Several industries, from pharmaceutical and chemical to food and others, require enantiomerically pure compounds for the development of their products. Enantiomers are non superposing specular images of a compound that has chiral properties. Many drugs contain chiral active compounds and in some cases, depending on the particular enantiomer used, the therapeutic effect may vary greatly.
This is the reason it is so important today to develop methods to produce enatiomers in a pure form; and also explains why the asymmetric synthesis procedures that produce only the desired enantiomer by means of a catalyst are now the focus of many investigations. Nevertheless, the great surge in development of this type of processes requires the parallel development of new analytical methods capable of evaluating the results obtained based on yield and enantiometric excess.
In 2001, the American chemist K.B. Sharpless was awarded the noble prize in chemistry for the development of a highly enantioselective process to obtain chiral epoxides from allyl alcohols using chiral titanium tartrate. This process is of great significance, since epoxides are widely used in organic synthesis processes as they are useful and versatile molecules that can suffer a large number of transformations due to their high reactivity. Examples can be found in ß-blockers, like Propranolol and for the synthesis of hepatitis B virus inhibitors.
The importance of these compounds and the constant research for new catalytic systems justify the need for the development of analytical methods that allow a simple, quick and efficient evaluation of these processes. For this reason, a research group at the Department of Inorganic and Analytical Chemistry at the Rey Juan Carlos University formed by the Doctors. S. Morante-Zarcero, I. del Hierro, M. Fajardo & I. Sierra, has developed and validated different analytical methods for the determination of such compounds by means of high efficiency liquid chromatography with ultraviolet detection and mass spectrometry (HPLC-DAD and HPLC-MS). Furthermore, in the last few years capillary electrophoresis (CE) has proved its great potential to carry out chiral separations. Thanks to its high efficiency, low reactive consumption and versatility, Professor. Mª Luisa Marina, in collaboration with Dr. Antonio Crego from the Department of Analytical Chemistry at the Alcalá University, applied this technique to develop the first methods using CE to determine chiral epoxides in this type of samples.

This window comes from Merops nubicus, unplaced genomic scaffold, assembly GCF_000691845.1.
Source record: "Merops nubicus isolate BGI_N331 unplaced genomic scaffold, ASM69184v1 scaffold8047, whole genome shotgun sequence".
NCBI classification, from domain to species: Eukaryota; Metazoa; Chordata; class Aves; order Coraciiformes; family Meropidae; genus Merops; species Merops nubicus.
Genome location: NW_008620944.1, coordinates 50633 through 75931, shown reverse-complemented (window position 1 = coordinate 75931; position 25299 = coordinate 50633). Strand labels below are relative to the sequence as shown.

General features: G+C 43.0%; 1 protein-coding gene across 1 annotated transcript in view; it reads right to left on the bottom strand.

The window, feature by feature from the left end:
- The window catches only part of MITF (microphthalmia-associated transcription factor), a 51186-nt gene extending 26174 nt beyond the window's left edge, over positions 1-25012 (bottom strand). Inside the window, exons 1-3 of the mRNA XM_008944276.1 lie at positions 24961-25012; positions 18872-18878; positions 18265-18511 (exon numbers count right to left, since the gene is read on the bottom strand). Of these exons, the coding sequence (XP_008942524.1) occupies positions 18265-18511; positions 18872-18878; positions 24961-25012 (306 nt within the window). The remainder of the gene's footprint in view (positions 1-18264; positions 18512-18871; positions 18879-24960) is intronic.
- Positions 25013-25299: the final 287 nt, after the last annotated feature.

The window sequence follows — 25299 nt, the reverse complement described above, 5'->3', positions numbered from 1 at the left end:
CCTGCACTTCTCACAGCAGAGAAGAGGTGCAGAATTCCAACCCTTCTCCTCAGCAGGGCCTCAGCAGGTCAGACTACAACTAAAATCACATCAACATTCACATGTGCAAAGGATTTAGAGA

All the methodologies that were developed, and that have proven to have good characterising attributes, like linearity, precision, selectivity, detection limit, and quantification, have been used to successfully evaluate asymmetric epoxidation processes of allyl alcohols, using new chiral catalyst compounds based on titanium and have been published in analytical chemistry magazines such as the Journal of Chromatography A, Analytica Chimica Acta and Electrophoresis.
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